3 Things You Need to Know as a Property Investor

Knowledge is Important

Entering the world of investment property is certainly exciting, but it’s important to get your head around the nitty?-gritty. There’s a lot of jargon thrown around, so it’s worth taking the time to understand it.

From vacancy rates to capital gains, there are various factors at play. They can influence the success of your property investment, so it’s essential to know what to expect and look out for.

Steer Clear of Empty

It’s essential to understand vacancy rates so you can make a sound investment decision.

When you choose where to buy a property, there are a lot of things to think about. One of the arguably most important factors is an area’s vacancy rate.

The higher the vacancy rate, the more properties in the area that are sitting empty without tenants. Of course, there are always going to be some properties that are vacant between tenants, but this should be for as short a time as possible.

An area with a 2 per cent vacancy rate may well be a better place to buy in than a suburb with a 5 per cent vacancy rate. In the first instance, two out of every 100 properties are vacant, but the figure jumps to five in 100 in the latter example.

You should aim for as low a vacancy rate as possible, notes the Australian Securities and Investments Commission. Vacancy rates aren’t just important when it comes to finding tenants. If you buy in an area with a high vacancy rate, you could find it difficult to sell your property in future years. We buy houses in Hialeah

Get the Money. Honey

In order to invest, you’ll likely need to borrow money from a bank or non-bank lender.

There are various options available to you, from coming up with a deposit to using the equity in your existing properties to enter the investment market.

If you’re borrowing money to invest, this is dubbed gearing. This can be positive or negative, depending on how much income the rental property generates against your ongoing costs.

Your lender can explain the finance options available to you when you’re choosing to invest.

The Ups and Downs or Capital Gains

You have to pay capital gains tax (CGT) in Australia, so it’s important to understand this concept if you invest in real estate.

If you choose to sell the property, you’ll have to pay tax on the difference between the cost to purchase the asset and the amount you sold it for, notes the Australian Taxation Office.

You can offset any capital losses against capital gains during the same income year, too. Subject to specific exemptions, CGT is not payable on your family home, but it is on rental properties.

When is the Best Time To Sell?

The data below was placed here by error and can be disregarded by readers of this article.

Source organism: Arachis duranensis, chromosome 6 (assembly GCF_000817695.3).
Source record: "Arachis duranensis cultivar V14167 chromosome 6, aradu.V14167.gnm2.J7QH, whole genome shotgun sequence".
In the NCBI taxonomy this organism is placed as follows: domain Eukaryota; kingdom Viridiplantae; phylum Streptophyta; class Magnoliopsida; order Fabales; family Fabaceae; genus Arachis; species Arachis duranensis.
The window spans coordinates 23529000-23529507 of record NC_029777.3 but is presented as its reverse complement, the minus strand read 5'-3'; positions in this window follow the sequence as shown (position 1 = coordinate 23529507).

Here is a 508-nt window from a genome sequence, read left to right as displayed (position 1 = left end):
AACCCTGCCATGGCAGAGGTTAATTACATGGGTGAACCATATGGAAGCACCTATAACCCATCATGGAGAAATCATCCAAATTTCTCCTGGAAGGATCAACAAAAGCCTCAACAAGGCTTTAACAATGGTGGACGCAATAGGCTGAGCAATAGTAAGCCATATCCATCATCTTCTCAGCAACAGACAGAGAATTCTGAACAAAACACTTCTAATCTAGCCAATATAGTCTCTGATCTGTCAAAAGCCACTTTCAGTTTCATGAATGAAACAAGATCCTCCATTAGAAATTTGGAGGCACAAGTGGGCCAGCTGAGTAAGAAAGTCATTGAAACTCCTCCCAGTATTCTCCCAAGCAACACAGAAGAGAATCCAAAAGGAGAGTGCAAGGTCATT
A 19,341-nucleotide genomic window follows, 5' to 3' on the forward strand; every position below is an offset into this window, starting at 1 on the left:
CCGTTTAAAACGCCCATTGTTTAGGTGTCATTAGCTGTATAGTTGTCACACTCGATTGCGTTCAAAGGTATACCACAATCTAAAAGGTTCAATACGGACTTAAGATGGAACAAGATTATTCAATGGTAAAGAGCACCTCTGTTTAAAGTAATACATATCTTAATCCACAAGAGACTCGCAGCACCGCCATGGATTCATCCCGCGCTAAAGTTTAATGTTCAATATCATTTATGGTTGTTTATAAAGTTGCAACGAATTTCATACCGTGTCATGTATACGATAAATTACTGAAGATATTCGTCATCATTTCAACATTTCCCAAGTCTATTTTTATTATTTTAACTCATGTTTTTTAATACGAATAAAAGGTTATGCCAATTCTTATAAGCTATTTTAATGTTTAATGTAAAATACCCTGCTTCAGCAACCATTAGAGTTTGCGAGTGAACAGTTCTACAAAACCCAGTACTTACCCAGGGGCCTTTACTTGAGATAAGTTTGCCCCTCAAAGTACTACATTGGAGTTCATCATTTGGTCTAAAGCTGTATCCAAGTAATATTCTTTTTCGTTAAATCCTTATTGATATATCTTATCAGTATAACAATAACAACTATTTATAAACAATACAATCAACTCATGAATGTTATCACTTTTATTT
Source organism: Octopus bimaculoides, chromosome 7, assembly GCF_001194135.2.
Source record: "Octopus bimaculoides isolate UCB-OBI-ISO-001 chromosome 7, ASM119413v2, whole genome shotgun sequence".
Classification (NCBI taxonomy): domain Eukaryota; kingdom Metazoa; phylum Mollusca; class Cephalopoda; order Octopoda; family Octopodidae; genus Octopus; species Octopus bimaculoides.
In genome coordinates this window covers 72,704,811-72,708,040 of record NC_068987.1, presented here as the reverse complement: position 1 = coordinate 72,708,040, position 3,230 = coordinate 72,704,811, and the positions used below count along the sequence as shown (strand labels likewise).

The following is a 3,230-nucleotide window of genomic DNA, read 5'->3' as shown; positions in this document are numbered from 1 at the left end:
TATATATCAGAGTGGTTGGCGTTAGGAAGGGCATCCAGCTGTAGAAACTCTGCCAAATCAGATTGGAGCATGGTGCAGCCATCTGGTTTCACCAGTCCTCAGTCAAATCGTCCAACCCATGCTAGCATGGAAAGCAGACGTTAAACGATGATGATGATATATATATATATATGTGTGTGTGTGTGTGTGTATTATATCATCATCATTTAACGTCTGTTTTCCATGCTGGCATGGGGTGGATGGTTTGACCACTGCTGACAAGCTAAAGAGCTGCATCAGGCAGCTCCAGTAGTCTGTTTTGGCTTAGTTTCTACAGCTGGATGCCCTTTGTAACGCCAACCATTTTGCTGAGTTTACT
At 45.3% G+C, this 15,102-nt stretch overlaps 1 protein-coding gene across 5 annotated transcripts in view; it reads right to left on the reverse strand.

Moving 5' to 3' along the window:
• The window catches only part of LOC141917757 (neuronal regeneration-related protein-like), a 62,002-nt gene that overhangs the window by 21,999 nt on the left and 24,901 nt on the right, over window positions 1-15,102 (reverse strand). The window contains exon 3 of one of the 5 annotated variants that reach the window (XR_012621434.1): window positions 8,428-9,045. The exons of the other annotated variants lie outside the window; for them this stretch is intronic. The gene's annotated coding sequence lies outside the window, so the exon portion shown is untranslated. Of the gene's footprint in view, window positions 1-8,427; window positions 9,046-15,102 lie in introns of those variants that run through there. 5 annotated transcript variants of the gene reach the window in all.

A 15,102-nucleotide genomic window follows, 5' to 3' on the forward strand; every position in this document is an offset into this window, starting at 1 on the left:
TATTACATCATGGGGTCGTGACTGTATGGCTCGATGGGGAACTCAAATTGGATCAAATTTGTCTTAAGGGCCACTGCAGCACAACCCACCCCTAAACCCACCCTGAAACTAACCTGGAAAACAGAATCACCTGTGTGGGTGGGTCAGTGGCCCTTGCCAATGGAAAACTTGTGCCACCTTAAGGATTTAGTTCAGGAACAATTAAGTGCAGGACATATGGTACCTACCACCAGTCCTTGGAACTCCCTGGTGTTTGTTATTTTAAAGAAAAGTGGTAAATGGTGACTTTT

Seasonal & Environmental Impacts

There has always been a debate about the best time of the year for selling a home. Some swear by spring, while others claim that autumn is the best season.

Whichever season you pick, your decision may be affected by your personal situation and economic factors.

Spring

This is the month for daffodils, lambs and spring cleaning, but it is also a time of positivity in the property market. Plenty of vendors see this season as a great time to sell up.

Many buyers take the opportunity to buy a house during this season so that it’s all ready and settled by the time Christmas
rolls in.

Because it’s a popular time to sell, spring often brings competition from other sellers.

Summer

During this season, temperatures are up, the sun is out and gardens are flourising. These factors can make any property look its best and prompt many buyers to head out and about to attend open inspections.

However, many families, couples and singles head off on holiday over Christmas time, so sales and enquiries can be on the low side.

Autumn

By this time of the year, people will have settled back into their daily routines after enjoying the holiday season and will be ready to get on with life – possibly leading to a number of interested people in the market.

Whether it’s setting a new year’s resolution of buying a new home or wanting to get settled before the next school term begins, there are usually buyers out and about.

Winter

Most people think winter is a bad time to sell because people won’t want to attend open inspections in horrible weather. It’s a fair enough assumption, but not entirely accurate.

For one, if someone is planning on moving house, a bit of rain isn’t going to stop them. Plus, if these reservations cause some vendors to hold off from selling during these months, there will likely be fewer residential properties on the market at the time – giving your home a better chance.

Economic Factors

Cash rate reductions can cause buyer confidence levels to rise. More people may think about purchasing property as a result.

Also, if the housing supply has dwindled in your suburb, there could be stronger demand for homes in your area.

Market Conditions

The current conditions of the market can also have an influence on when you decide to sell.

For instance, a buyer’s market occurs when the supply of homes for sale outweighs the demand. In this situation,you may need to set a correct price and ensure you have a comprehensive marketing strategy in place.

On the other hand, a seller’s market is one where buyer demand exceeds the number of houses for sale. This could lead you to obtain a high sale price, due to competition among-st buyers.